- Avoid excessive jargon and too many abbreviations.
- Take your time while writing notes at first, as it is important that your notes are comprehensive and well-structured. You will become faster with time and practice.
Example of a daily progress note
- Subjective: No acute events O/N . Pt. noted no n/v , no d/c ; reports mild pain.
- T: 37.2
- P: 84
- BP: 124/82
- RR: 19
- Gen: NAD, resting comfortably in bed
- CV: RRR, normal S1 and S2, no S3, S4, no m/r/g
- Lungs: Clear to auscultation bilaterally, no wheezes, rales, or rhonchi
- Abd: soft, mild tenderness in RUQ, +BSx4 quadrants, no masses palpable, no organomegaly; post-op wounds clean
- Skin: no rashes, lesions, petechiae
- Ext: 2+ pedal pulses bilaterally, no c/c/e
- Assessment: The patient is a 42-year-old woman on postoperative day 1 for laparoscopic cholecystectomy. Improving well.
- Plan: Advance diet. Follow-up with abdominal US. Monitor CBC, electrolytes, BUN, and creatinine daily.
Never forget to add the date, time, and signature to all your notes and orders!
Your note is proof of your work. If it is not in a note, it did not happen.
- Use a one-liner to give a short overview statement which includes the following information:
- Identifying information (age, gender, race)
- Risk factors
- Relevant past medical history
- Presenting symptoms and chief concern
- Example: “Mr. X is a 69-year-old white man with a past medical history of hypertension and type 2 diabetes who presented to the hospital yesterday with acute onset of retrosternal chest pain and dyspnea.”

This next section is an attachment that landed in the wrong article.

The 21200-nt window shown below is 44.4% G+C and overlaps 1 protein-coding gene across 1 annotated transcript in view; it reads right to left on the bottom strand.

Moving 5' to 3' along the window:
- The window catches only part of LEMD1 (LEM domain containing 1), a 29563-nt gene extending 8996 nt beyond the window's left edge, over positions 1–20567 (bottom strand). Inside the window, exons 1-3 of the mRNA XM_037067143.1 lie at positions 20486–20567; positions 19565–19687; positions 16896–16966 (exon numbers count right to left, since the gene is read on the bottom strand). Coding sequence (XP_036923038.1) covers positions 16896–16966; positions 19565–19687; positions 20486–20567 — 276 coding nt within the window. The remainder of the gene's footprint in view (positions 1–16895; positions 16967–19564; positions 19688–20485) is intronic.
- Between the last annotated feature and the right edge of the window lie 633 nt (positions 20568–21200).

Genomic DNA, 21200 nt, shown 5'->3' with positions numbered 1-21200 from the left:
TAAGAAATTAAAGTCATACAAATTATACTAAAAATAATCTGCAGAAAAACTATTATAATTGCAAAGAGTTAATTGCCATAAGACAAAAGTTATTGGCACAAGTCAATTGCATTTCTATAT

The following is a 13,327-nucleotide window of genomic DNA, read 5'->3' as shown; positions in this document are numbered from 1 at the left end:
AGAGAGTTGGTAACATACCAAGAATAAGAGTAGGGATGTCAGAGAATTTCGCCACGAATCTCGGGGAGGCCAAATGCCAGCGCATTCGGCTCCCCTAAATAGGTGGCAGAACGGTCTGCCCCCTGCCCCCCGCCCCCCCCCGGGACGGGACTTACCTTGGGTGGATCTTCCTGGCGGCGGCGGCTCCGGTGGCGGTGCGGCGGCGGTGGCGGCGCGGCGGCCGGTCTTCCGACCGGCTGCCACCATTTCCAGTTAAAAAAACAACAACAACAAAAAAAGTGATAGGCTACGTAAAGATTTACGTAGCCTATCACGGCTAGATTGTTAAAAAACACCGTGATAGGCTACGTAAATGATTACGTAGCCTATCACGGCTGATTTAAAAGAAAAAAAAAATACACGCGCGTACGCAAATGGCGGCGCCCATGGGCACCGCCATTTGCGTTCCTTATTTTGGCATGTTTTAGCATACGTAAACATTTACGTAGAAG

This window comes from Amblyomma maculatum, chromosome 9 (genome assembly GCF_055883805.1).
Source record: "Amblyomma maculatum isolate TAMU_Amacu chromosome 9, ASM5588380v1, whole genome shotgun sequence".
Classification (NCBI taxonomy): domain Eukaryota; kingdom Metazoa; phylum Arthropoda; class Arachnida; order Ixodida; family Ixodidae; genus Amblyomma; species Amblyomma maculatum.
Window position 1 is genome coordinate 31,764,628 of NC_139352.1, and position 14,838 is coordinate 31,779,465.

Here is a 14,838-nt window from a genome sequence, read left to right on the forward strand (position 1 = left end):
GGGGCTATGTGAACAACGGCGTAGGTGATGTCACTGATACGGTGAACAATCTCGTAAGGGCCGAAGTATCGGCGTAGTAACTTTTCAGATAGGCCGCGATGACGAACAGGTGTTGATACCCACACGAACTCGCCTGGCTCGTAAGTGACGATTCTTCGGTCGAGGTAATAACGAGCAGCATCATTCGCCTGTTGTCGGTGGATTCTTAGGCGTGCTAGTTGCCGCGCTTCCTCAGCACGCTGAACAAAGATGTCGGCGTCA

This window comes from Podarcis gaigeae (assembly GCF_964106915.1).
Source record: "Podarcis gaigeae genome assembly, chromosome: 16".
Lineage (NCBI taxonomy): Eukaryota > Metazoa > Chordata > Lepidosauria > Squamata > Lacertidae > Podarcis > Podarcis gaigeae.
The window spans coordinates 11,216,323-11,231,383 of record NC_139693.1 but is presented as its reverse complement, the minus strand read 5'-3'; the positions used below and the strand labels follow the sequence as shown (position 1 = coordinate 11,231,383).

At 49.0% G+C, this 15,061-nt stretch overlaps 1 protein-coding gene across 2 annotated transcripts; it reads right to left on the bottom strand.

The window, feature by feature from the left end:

- History: Discuss interval changes in history and mental status, e.g., “The patient reports mood improvement.” (See for mnemonics to use for quickly covering the important points of the history.)
- Review of systems (ROS): Only include the pertinent positive and negative symptoms.
- General appearance
- Abnormal vital signs
- Pertinent physical exam
- New medications or how often PRN medication was administered.
- Relevant lab values, imaging, and other diagnostic findings, focusing especially on any trends or changes from baseline
- Assessment statement
- This is a very important skill to learn as it shows your ability to synthesize the most important pieces of information from the history, physical exam, and diagnostic findings into one coherent sentence and formulate a working diagnosis. It is similar to the chief concern but includes info such as:
- Further details regarding the chief concern (e.g., frequency, mild/moderate/severe severity, acute/chronic onset)
- Associated factors or symptoms (e.g., triggering events, additional symptoms of the same or a closely related organ system)
- Risk factors (e.g., relevant comorbidities, risky behaviors)
- Additional relevant findings (e.g., crucial imaging, lab, or other test results) and their significance
- Example: “Mr. X is a 69-year-old man with a past medical history of hypertension and type 2 diabetes who presented to the hospital yesterday with acute onset of severe retrosternal chest pain and dyspnea after exertion for the first time. The laboratory evaluation did not reveal elevated cardiac markers and the ECG showed no ST elevations or other signs of cardiac ischemia. The patient's symptoms are most consistent with unstable angina.”
- This is a very important skill to learn as it shows your ability to synthesize the most important pieces of information from the history, physical exam, and diagnostic findings into one coherent sentence and formulate a working diagnosis. It is similar to the chief concern but includes info such as: